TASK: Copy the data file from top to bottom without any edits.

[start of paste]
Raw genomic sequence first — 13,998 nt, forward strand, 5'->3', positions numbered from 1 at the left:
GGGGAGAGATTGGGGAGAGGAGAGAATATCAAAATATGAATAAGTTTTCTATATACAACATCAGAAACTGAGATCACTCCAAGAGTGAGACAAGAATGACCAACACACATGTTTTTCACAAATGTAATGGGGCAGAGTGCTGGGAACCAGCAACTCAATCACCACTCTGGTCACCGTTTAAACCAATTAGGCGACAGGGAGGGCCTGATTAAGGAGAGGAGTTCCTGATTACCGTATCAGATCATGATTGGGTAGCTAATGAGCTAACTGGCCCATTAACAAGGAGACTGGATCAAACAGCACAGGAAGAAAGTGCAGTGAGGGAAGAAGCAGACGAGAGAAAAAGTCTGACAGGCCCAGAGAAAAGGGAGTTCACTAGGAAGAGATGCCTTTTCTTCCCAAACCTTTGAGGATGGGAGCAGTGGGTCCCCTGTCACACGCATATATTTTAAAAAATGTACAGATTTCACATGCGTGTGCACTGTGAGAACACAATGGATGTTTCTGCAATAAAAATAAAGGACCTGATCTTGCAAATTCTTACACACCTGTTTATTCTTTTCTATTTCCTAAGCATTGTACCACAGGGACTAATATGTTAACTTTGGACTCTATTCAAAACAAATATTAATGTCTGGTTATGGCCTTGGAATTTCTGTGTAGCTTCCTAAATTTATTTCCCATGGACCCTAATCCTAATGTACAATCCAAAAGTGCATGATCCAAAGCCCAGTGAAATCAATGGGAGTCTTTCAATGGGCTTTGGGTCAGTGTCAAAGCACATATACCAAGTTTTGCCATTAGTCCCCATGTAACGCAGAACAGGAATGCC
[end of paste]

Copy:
Raw genomic sequence first — 13,998 nt, forward strand, 5'->3', positions numbered from 1 at the left:
GGGGAGAGATTGGGGAGAGGAGAGAATATCAAAATATGAATAAGTTTTCTATATACAACATCAGAAACTGAGATCACTCCAAGAGTGAGACAAGAATGACCAACACACATGTTTTTCACAAATGTAATGGGGCAGAGTGCTGGGAACCAGCAACTCAATCACCACTCTGGTCACCGTTTAAACCAATTAGGCGACAGGGAGGGCCTGATTAAGGAGAGGAGTTCCTGATTACCGTATCAGATCATGATTGGGTAGCTAATGAGCTAACTGGCCCATTAACAAGGAGACTGGATCAAACAGCACAGGAAGAAAGTGCAGTGAGGGAAGAAGCAGACGAGAGAAAAAGTCTGACAGGCCCAGAGAAAAGGGAGTTCACTAGGAAGAGATGCCTTTTCTTCCCAAACCTTTGAGGATGGGAGCAGTGGGTCCCCTGTCACACGCATATATTTTAAAAAATGTACAGATTTCACATGCGTGTGCACTGTGAGAACACAATGGATGTTTCTGCAATAAAAATAAAGGACCTGATCTTGCAAATTCTTACACACCTGTTTATTCTTTTCTATTTCCTAAGCATTGTACCACAGGGACTAATATGTTAACTTTGGACTCTATTCAAAACAAATATTAATGTCTGGTTATGGCCTTGGAATTTCTGTGTAGCTTCCTAAATTTATTTCCCATGGACCCTAATCCTAATGTACAATCCAAAAGTGCATGATCCAAAGCCCAGTGAAATCAATGGGAGTCTTTCAATGGGCTTTGGGTCAGTGTCAAAGCACATATACCAAGTTTTGCCATTAGTCCCCATGTAACGCAGAACAGGAATGCC